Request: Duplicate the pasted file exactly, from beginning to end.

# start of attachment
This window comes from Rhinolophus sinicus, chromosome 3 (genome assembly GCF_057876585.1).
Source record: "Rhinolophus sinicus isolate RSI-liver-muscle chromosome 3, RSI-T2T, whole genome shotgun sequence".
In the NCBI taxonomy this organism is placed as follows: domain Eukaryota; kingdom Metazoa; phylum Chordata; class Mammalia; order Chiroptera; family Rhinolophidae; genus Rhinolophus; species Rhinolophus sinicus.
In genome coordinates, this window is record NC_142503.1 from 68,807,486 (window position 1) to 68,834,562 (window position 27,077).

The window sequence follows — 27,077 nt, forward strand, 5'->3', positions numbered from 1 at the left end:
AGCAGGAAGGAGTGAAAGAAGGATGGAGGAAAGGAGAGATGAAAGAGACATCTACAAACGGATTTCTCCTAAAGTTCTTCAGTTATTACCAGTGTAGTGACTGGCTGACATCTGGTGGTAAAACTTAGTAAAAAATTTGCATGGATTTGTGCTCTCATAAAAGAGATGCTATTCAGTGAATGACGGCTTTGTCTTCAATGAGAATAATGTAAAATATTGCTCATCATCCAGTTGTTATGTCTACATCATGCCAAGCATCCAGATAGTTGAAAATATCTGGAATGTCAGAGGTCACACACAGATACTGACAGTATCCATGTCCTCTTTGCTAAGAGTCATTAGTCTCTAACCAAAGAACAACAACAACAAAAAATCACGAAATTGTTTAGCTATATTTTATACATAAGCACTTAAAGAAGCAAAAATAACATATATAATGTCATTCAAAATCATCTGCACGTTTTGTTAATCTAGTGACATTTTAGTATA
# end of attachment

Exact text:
This window comes from Rhinolophus sinicus, chromosome 3 (genome assembly GCF_057876585.1).
Source record: "Rhinolophus sinicus isolate RSI-liver-muscle chromosome 3, RSI-T2T, whole genome shotgun sequence".
In the NCBI taxonomy this organism is placed as follows: domain Eukaryota; kingdom Metazoa; phylum Chordata; class Mammalia; order Chiroptera; family Rhinolophidae; genus Rhinolophus; species Rhinolophus sinicus.
In genome coordinates, this window is record NC_142503.1 from 68,807,486 (window position 1) to 68,834,562 (window position 27,077).

The window sequence follows — 27,077 nt, forward strand, 5'->3', positions numbered from 1 at the left end:
AGCAGGAAGGAGTGAAAGAAGGATGGAGGAAAGGAGAGATGAAAGAGACATCTACAAACGGATTTCTCCTAAAGTTCTTCAGTTATTACCAGTGTAGTGACTGGCTGACATCTGGTGGTAAAACTTAGTAAAAAATTTGCATGGATTTGTGCTCTCATAAAAGAGATGCTATTCAGTGAATGACGGCTTTGTCTTCAATGAGAATAATGTAAAATATTGCTCATCATCCAGTTGTTATGTCTACATCATGCCAAGCATCCAGATAGTTGAAAATATCTGGAATGTCAGAGGTCACACACAGATACTGACAGTATCCATGTCCTCTTTGCTAAGAGTCATTAGTCTCTAACCAAAGAACAACAACAACAAAAAATCACGAAATTGTTTAGCTATATTTTATACATAAGCACTTAAAGAAGCAAAAATAACATATATAATGTCATTCAAAATCATCTGCACGTTTTGTTAATCTAGTGACATTTTAGTATA